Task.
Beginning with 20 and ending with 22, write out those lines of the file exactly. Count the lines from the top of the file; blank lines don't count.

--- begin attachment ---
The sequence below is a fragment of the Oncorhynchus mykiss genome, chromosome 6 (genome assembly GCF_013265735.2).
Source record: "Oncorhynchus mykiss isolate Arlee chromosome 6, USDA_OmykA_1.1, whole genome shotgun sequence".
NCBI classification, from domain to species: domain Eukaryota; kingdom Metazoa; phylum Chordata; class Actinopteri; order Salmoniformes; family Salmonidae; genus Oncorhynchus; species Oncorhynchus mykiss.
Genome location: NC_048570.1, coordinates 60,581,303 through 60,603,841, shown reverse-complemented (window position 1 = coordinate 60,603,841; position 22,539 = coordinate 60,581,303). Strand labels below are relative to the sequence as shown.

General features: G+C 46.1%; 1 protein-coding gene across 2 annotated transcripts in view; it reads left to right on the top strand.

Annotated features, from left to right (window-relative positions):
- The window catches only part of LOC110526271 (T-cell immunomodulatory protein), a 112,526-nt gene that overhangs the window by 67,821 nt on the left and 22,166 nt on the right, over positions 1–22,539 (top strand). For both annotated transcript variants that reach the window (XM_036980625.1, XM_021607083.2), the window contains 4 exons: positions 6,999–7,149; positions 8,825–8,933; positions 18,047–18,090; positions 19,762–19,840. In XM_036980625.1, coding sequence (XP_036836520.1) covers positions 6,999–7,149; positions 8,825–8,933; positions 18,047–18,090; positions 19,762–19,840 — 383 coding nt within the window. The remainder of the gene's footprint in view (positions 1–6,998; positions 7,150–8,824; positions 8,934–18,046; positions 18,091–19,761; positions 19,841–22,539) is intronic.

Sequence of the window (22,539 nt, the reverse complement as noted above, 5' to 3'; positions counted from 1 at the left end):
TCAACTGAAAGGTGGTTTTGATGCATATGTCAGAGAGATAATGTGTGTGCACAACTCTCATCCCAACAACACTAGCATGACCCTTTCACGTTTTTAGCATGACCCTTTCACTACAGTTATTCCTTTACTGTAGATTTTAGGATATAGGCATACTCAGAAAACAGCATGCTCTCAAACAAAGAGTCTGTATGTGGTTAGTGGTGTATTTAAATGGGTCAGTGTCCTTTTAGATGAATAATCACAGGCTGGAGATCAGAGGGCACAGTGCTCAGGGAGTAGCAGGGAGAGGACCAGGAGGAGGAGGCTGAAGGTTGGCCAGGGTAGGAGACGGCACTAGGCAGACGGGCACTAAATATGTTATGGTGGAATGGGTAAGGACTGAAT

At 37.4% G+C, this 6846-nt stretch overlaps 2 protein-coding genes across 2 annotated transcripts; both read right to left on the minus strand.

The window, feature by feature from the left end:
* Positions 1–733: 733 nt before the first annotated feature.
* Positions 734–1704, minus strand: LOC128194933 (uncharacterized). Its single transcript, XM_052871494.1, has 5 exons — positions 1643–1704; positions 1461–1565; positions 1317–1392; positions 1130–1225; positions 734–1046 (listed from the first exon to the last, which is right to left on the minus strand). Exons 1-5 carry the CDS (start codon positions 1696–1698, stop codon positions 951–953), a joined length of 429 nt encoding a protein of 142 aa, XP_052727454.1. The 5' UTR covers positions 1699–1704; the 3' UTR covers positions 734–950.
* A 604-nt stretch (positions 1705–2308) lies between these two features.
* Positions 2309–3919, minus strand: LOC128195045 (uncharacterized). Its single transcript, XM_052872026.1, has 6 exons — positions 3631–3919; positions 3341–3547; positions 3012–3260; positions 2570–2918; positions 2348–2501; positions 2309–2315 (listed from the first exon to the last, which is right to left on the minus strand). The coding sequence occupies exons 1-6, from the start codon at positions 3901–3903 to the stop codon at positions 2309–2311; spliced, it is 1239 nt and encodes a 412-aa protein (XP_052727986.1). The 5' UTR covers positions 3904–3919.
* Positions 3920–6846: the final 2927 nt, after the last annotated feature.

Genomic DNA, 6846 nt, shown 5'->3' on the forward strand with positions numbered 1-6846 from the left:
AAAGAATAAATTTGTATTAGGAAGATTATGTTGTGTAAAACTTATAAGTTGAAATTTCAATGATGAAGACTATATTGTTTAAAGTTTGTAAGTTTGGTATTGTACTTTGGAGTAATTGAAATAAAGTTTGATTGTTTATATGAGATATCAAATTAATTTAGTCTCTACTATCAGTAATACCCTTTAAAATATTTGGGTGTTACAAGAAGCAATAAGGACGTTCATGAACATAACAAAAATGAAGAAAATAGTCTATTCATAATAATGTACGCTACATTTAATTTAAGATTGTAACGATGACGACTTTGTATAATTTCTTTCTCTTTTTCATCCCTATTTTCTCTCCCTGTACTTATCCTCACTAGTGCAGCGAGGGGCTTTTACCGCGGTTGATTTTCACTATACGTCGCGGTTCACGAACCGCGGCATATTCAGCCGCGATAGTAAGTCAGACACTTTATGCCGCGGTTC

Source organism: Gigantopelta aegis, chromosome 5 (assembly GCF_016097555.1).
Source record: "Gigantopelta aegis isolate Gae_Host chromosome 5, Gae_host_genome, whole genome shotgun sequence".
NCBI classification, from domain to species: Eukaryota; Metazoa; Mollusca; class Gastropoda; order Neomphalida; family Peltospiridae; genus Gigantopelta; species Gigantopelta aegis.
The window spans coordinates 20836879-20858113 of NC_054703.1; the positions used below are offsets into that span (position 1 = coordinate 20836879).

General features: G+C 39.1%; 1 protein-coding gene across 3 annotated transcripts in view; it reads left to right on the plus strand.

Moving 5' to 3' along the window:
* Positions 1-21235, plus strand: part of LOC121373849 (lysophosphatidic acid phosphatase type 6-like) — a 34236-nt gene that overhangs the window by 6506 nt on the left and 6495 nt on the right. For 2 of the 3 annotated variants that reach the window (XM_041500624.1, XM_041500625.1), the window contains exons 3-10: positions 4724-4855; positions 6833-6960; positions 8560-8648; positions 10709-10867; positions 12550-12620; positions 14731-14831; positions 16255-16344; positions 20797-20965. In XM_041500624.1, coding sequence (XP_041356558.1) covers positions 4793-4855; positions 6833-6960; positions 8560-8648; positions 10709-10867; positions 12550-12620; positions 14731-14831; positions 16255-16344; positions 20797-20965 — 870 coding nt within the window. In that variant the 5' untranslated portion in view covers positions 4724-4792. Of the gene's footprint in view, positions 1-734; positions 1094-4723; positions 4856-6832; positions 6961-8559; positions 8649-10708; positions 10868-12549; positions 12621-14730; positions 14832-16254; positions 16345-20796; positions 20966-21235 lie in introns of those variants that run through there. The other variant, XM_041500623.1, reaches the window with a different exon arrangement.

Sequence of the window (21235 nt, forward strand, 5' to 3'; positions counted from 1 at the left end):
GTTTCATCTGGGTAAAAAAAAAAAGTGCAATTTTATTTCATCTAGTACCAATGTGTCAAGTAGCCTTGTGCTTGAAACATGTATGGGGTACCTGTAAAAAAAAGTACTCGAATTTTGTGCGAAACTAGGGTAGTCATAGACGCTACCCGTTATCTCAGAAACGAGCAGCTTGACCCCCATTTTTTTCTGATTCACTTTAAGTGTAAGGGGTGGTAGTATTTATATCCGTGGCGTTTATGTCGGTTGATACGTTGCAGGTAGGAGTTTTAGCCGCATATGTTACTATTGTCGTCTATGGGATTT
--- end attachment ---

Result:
Source record: "Gigantopelta aegis isolate Gae_Host chromosome 5, Gae_host_genome, whole genome shotgun sequence".
NCBI classification, from domain to species: Eukaryota; Metazoa; Mollusca; class Gastropoda; order Neomphalida; family Peltospiridae; genus Gigantopelta; species Gigantopelta aegis.
The window spans coordinates 20836879-20858113 of NC_054703.1; the positions used below are offsets into that span (position 1 = coordinate 20836879).